don’t call it a comeback, call it the greatest comeback

Sunday, March 14th, 2010

This weekend saw the greatest game of football I have ever witnessed being played out right in front of my eyes at Burton’s Pirelli stadium. In a scene which would seem unbelievable even amongst the pages of a Roy of the Rovers comic strip, Cheltenham Town beat Burton Albion 6-5 after being 5-3 down as late as the 85th minute.

There’s nothing quite like the unthinkable happening in football, so, with that in mind, here we go…

Burton Albion 5 – 6 Cheltenham Town, 13th March, 2010

If at 5 o clock on saturday I had been struck down by a rogue bolt of lightning, passers by would gather round my charred remains and see a massive smile on my face – the game of football I had just seen, happened to be one of the best moments of my life.

It all began with a hasty walk to the Pirelli stadium after one too many pints in the watering holes of Burton. As I entered the stadium I just managed to get onto the terrace in time to see Shaun Harrad drill in the Brewer’s opener after 2 minutes, it seemed like it was going to be ‘one of those days’.

A disgusting dive from Harrad and a man who appeared to be the only man in Burton who owned a flag and therefore given the job of linesman conspired against us soon after and we were soon 2-0 down.

As the referee blew for half time I was starting to question why I bothered and convinced myself that this very blog post would be about diving and the steady increase of flag and whistle-bearing idiots – what a difference a half makes.

Whatever Cheltenham manager Mark Yates said at half time, it seemed to do the trick as Justin Richards and then Medy Elito scored within 2 minutes of each other to make it 2-2. Burton replied with two of their own as Townsend put the ball in his own net and on loan Steve Kabba scored making it 4-2. A glint of hope appeared as Michael Pook  scored a free kick in the 84th minute making it 4-3 but less that a minute later Kabba put the result beyond doubt making it 5-3 with 5 minutes of normal time to play.

Then something strange happened.

The football god’s smiled and Pook’s shot from 20 yards took a wicked deflection looping over the open-mouthed keeper – 5-4. But surely that’s it right?

That wasn’t it.

In the 90th minute a long ball was flicked on by Julian Alsop (a man that bares more resemblance to a grizzly bear than a footballer) and Justin Richards passed it into the net under the onrushing keeper. Cue ecstatic scenes in the away end as we snatched a point from the unlikeliest position.

Then something even stranger happened.

In the 95th minute a corner was cleared to the edge of the box where Michael Pook rose, puffing out his chest to control the ball, then, with a sweep of his rapier-like foot, volleyed the ball which span and dipped and unbelievably, hit the back of the net.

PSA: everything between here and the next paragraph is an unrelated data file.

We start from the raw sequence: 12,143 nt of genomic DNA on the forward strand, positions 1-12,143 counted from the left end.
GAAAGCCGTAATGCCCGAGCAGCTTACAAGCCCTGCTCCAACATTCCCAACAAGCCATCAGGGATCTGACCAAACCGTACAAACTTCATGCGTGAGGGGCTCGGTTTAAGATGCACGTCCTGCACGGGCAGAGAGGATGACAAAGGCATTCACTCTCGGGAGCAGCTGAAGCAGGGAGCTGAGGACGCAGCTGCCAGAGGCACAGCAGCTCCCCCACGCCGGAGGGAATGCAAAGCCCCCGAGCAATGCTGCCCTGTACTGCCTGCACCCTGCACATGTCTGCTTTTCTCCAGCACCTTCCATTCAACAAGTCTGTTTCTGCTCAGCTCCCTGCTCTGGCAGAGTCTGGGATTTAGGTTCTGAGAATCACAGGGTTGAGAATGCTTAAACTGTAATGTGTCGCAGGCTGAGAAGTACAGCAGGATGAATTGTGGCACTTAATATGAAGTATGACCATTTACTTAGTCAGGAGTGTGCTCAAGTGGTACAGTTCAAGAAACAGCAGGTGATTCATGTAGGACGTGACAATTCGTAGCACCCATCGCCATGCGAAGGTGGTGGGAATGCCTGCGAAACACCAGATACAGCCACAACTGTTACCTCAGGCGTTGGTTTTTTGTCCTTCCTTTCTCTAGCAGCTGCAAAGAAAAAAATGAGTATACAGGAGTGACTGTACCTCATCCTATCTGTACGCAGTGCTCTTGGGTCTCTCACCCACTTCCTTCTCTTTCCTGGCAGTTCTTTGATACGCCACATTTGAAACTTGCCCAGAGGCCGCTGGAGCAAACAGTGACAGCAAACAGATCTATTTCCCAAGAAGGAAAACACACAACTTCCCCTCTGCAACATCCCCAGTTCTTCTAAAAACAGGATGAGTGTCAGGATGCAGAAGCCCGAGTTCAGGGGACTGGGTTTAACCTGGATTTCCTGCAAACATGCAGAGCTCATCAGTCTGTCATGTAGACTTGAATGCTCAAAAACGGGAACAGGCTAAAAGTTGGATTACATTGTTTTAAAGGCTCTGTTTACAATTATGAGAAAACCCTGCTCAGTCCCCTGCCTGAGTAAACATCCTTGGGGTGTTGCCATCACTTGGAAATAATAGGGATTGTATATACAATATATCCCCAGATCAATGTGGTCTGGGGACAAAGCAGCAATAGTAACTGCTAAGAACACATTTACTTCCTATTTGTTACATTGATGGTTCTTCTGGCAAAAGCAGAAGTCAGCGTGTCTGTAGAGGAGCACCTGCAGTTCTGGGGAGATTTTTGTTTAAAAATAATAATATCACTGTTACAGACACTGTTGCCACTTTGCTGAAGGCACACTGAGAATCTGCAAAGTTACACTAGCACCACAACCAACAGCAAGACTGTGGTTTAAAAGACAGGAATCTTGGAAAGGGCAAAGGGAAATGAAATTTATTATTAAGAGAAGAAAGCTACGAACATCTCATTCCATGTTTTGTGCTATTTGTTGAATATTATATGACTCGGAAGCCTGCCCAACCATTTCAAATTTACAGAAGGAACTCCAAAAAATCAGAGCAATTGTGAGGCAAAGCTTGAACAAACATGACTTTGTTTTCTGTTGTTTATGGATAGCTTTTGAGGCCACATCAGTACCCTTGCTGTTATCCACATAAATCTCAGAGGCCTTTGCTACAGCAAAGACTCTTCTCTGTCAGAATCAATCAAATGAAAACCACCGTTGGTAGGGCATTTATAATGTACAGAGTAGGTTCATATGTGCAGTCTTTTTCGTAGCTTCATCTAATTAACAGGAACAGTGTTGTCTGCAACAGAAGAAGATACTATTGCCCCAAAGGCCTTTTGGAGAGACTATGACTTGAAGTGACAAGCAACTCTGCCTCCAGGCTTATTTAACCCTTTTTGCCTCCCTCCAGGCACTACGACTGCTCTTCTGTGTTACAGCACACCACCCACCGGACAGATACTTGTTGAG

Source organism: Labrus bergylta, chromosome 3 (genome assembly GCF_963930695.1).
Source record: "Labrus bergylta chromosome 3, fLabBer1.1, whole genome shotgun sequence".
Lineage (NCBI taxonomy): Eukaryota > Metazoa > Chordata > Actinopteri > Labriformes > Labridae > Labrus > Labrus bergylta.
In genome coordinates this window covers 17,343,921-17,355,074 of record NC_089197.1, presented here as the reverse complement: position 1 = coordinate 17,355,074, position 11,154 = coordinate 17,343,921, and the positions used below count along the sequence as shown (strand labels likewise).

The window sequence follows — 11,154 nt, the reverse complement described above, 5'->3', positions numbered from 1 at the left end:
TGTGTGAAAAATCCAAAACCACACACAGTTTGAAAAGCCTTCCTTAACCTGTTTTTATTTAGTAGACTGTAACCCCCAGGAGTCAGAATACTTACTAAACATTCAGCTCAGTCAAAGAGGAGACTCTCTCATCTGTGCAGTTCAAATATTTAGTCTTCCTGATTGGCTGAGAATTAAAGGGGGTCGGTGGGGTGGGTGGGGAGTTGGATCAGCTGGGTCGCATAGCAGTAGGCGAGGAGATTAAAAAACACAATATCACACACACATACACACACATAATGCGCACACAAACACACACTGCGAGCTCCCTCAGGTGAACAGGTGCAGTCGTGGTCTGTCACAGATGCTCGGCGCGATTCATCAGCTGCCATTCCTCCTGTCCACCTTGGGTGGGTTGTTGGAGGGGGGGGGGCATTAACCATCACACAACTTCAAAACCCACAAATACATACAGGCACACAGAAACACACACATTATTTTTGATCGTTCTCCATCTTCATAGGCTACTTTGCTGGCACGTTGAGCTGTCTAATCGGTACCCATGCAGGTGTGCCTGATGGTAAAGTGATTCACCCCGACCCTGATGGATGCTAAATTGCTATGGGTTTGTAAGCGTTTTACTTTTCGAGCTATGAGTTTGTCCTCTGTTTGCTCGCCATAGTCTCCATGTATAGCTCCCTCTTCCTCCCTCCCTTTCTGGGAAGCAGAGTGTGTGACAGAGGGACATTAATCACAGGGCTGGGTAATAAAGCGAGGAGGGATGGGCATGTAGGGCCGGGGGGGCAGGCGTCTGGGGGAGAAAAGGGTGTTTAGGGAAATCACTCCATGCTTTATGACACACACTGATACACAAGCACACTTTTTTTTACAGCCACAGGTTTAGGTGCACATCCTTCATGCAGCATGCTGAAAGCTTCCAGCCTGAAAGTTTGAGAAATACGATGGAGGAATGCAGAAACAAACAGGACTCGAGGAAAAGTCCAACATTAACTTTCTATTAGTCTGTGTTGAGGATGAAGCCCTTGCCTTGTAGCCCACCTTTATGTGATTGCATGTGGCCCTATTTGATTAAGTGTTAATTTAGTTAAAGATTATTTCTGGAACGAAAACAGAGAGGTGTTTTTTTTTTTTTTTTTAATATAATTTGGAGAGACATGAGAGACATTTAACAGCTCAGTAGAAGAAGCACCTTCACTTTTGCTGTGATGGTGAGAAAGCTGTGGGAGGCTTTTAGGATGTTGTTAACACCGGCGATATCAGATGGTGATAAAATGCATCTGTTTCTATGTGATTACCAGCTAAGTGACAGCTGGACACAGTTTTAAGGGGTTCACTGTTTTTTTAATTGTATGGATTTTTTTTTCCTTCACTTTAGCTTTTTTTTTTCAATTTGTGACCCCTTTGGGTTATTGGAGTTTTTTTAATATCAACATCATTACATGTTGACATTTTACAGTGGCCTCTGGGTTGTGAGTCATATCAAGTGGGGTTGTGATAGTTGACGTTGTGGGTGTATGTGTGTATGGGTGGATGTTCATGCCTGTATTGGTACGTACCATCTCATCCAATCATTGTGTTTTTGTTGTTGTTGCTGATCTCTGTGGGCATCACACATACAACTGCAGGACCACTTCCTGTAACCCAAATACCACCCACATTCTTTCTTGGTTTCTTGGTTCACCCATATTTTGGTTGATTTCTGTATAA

A man 3 times my size with a skinhead rushed towards me, we embraced, he held me aloft, and we shared a moment which was probably only acceptable in his eyes on that day, at that time, but why the hell not.

We’d won it, fans leapt the barriers trying to get to the players, grown men sang with a tear in their eye, and players and supporters knew they would never, ever, witness something like this again.

Now, I know this is a Football League blog and that this is by far the most biased post i’ve written but as I’ve said before, I won’t apologise for being passionate.

And anyway, if you don’t appreciate this, your heart must be made of stone, or you must be a Chelsea fan, or both.

Please let me know what your favourite footballing comeback is and keep checking the blog for something a little more impartial, I promise.

3 comments on “don’t call it a comeback, call it the greatest comeback

  1. Maxi Hobbs says:

    Quite simply, it just wouldn’t happen in the Premiership would it, shocking defences, crazy goals etc etc.

    Reading posts like this weirdly gut me further for not being there, but those who were there deserved that day, we deserved that day. Let’s just hope its no flash in the pan and they can show that fight to move on and away from Grimsby.

    Even listening with my dissertation and laptop on my lap was just surreal so how you must have felt…!

  2. Jonny Turvey says:

    There are mental games and results every season but I can’t remember too many like this. I was sat at home watching Jeff on Soccer Saturday and the Burton Albion-Cheltenham score wouldn’t stop flashing up as it seemed to change every 2 minutes. I was a nervous wreck then and half hour later I was sat in front of Hull-Arsenal so Saturday was not good for my health. I knew you were there and I was so pleased you were there with your dad because it’s a fantastic father-son moment for you. Another one. And may there be many more.

  3. Vis Sopjani says:

    It’s difficult nowdays to predict who is going to win a football match at any level in English football, and predicting scores is even harder then it has ever been. A result like this one is simply breathtaking. If i had an offer to watch any game live this weekend, without a shadow of a doubt i would have picked this one. This actually sounds like it had all the elements of good old fashioned english football match. Brilliant stuff.

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